August 26, 2009, 12:00 AM

Scholastic goes to school on a new customer segment

Having honed an e-commerce business that generates $350 million in annual web sales primarily from educators, Scholastic now sees an opportunity in another audience: parents.

Mark Brohan

Research Director

Having honed an e-commerce business that generates $350 million in annual web sales primarily from educators, Scholastic Inc. now sees an opportunity in catering to another audience: parents.

More than a year ago Scholastic, No. 42 in the Internet Retailer Top 500 Guide, added new features to its web-based book club, Club Ordering Online, that gave parents the option to purchase books and other educational materials on the web and have the items shipped directly to their child’s school. Previously teachers could place orders online, but parents were limited to making a purchase by using printed order forms distributed by teachers and then sent home with students.

With more parents now shopping online, Scholastic also is rolling out other features and functions that give them more options to research books and education materials, interact with teachers and chart their children’s academic progress. Parents now have the option of creating a customized page on the site similar to teachers’ pages, which will display grade-specific products and information, create a class home page, track homework assignments and other projects, and access a library of free downloadable learning and activities material.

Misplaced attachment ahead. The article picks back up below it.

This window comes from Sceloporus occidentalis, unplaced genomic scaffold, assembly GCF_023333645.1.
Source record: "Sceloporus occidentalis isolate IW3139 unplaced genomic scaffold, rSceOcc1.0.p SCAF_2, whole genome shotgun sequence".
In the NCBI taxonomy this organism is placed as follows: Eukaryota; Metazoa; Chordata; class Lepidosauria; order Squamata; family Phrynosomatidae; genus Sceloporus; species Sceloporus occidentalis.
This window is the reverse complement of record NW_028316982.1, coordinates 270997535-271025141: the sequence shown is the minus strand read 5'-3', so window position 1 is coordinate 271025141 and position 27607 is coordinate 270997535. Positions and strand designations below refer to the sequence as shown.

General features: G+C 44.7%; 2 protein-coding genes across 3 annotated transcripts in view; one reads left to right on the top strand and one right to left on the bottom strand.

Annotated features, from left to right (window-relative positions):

“By concentrating more on parents, we see the emphasis shifting from a focus on business-to-business to more business-to-consumer,” says Scholastic executive vice president and president of Scholastic Book Clubs Judy Newman.

A more diversified customer base, including more online book club orders from parents, helped Scholastic grow its e-commerce business in a tough economy. For the 2009 fiscal year ended May 31, web sales for Scholastic grew about 5.1% to $350 million from $333.2 million in fiscal 2008. With more parents placing orders on the web, Scholastic was able to process 62% of all book club orders online, compared with 55% in fiscal 2008.

Over the course of the next two years, Scholastic will also develop a digital books strategy and move Club Ordering Online, and, a pair of companion e-commerce sites, onto a universal technology infrastructure. “All of these will be linked together as we target more business-to-consumer e-commerce opportunity,” says Newman.


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